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Transcatheter Aortic Valve Replacement

Imaging Techniques for Aortic Root Sizing

Wichmann, Julian L. MD*,†; Varga-Szemes, Akos MD, PhD*; Suranyi, Pal MD, PhD*; Bayer, Richard R. II MD*,‡; Litwin, Sheldon E. MD*,‡; De Cecco, Carlo N. MD, PhD*,§; Mangold, Stefanie MD*,∥; Muscogiuri, Giuseppe MD*,¶; Fuller, Stephen R. BSc*; Vogl, Thomas J. MD; Steinberg, Daniel H. MD; Schoepf, U. Joseph MD*,‡

doi: 10.1097/RTI.0000000000000167
Symposium Review Articles
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Transcatheter aortic valve replacement (TAVR) is an increasingly used alternative to surgical aortic valve replacement in patients with severe aortic stenosis and prohibitive perioperative risk. Several studies have shown an improved clinical outcome and lower rate of complications with TAVR in this patient population. Furthermore, TAVR has shown promising results in patients at elevated risk from surgical aortic valve replacement. Because of the endovascular nature of this technique, comprehensive preprocedural assessment of the aortic root and vascular access path is crucial. Although echocardiography is still commonly performed to assess the aortic root, cross-sectional imaging modalities are increasingly used given their superior results in the diagnostic accuracy of TAVR measurements. In particular, computed tomography (CT) is gaining an increasing role in pre-TAVR imaging because of fast 3-dimensional assessment of aortic root anatomy and improvements in clinical outcome after TAVR when CT is used for pre-TAVR planning. However, different algorithms exist for matching valve size to the aortic root and left ventricular outflow tract, and these measurements may substantially impact valve prosthesis selection and postinterventional complication rates. Cardiac magnetic resonance may play a role especially in post-TAVR assessment, as it provides both anatomic information and blood flow dynamics. This article reviews multimodality imaging approaches to pre-TAVR aortic root size assessment, provides an overview of the impact on post-TAVR complications and clinical outcome, and describes recent techniques to reduce contrast material volume in TAVR assessment with CT.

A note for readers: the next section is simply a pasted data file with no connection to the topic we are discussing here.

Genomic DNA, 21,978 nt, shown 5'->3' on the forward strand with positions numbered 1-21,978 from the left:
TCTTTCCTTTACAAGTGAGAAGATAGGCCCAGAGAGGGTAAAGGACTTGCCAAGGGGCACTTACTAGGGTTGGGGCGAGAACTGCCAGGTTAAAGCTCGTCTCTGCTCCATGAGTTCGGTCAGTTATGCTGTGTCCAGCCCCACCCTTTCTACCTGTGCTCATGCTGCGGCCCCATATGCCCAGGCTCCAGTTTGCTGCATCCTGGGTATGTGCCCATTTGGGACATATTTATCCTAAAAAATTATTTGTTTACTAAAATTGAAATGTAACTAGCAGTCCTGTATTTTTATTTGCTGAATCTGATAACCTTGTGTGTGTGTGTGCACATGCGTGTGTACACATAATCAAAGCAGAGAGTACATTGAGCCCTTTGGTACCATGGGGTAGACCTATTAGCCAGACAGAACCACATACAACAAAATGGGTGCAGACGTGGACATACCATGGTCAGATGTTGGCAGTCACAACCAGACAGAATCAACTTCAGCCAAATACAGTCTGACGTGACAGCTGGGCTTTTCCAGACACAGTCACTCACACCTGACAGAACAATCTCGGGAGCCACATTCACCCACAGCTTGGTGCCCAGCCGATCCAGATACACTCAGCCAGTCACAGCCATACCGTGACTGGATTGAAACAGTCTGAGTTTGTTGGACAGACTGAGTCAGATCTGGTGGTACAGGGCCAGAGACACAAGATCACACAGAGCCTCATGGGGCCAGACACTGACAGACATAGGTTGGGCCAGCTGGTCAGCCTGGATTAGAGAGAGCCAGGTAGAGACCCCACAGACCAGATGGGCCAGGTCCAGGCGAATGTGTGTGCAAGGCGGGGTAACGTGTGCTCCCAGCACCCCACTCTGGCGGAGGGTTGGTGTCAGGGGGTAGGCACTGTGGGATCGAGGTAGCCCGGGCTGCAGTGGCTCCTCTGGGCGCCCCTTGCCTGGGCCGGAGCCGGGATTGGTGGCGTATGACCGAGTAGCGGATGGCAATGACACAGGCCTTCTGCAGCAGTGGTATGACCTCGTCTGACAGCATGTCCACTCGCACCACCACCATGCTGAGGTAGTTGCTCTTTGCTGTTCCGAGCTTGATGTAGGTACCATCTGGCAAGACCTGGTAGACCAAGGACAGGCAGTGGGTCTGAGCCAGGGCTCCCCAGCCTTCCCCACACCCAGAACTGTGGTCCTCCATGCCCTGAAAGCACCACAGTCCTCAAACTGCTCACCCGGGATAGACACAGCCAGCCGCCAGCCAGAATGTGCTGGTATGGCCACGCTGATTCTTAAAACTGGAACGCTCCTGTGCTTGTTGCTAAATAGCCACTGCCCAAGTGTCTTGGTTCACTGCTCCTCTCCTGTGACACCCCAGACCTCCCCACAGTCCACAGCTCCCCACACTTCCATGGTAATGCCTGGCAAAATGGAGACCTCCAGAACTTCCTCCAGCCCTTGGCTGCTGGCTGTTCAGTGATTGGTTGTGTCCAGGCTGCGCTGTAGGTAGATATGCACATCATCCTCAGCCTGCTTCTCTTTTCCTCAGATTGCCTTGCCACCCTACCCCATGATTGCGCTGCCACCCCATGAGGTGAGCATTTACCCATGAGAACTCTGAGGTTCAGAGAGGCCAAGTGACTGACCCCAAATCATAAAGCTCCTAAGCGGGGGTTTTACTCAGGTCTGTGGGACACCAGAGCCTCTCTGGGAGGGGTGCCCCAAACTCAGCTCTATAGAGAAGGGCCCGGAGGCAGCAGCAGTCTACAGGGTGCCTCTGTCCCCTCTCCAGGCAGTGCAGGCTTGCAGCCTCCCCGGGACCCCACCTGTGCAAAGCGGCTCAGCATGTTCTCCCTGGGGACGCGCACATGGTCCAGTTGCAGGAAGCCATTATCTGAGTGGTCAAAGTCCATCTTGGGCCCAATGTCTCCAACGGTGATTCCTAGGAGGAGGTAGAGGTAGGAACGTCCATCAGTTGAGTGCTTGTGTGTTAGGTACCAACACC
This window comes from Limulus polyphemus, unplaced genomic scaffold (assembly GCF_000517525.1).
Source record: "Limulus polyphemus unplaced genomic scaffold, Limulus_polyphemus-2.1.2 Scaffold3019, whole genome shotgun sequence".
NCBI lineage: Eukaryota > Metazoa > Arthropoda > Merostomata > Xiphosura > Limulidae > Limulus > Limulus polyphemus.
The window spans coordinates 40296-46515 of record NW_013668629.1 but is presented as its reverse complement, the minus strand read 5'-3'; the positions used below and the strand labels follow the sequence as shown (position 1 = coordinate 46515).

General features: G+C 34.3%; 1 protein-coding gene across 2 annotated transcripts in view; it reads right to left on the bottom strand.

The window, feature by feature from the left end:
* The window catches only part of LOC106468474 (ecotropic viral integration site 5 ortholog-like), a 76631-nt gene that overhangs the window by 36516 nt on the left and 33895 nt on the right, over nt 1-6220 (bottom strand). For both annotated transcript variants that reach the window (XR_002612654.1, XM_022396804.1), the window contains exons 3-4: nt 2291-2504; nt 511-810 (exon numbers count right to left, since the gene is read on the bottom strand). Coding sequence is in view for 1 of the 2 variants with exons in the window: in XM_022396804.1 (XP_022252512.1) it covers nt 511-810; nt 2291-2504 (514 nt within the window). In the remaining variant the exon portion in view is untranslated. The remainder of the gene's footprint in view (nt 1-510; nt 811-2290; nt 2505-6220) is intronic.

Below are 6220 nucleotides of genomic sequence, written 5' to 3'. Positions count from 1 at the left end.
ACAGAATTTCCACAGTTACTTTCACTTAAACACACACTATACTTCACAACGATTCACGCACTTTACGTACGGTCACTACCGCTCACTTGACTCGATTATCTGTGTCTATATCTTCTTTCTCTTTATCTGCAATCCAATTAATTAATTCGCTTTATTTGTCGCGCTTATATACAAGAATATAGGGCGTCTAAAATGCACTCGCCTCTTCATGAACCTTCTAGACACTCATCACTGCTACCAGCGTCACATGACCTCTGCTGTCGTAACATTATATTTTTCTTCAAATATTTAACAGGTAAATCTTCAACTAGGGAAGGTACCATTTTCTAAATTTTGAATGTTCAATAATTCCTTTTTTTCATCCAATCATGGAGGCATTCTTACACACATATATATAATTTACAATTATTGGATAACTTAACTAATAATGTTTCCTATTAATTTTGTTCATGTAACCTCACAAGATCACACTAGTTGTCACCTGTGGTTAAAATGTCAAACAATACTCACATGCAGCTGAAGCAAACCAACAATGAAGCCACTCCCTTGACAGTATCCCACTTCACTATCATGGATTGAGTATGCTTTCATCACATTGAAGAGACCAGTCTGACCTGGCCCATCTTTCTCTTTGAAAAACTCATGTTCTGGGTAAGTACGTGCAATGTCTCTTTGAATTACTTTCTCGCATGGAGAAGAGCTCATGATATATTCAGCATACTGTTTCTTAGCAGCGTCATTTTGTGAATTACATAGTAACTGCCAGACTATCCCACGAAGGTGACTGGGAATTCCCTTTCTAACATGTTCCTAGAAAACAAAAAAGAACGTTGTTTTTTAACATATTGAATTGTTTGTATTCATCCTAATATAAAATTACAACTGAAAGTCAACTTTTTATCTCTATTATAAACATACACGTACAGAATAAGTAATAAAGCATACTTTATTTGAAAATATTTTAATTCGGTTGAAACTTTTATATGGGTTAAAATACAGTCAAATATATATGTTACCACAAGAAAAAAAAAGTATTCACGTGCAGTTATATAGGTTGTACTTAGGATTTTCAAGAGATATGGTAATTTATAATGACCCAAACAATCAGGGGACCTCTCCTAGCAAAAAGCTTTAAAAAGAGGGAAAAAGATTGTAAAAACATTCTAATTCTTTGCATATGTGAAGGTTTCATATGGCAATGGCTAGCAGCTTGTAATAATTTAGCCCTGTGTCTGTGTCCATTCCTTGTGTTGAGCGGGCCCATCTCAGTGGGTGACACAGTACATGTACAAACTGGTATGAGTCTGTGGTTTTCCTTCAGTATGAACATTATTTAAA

*Department of Radiology and Radiological Science, Division of Cardiovascular Imaging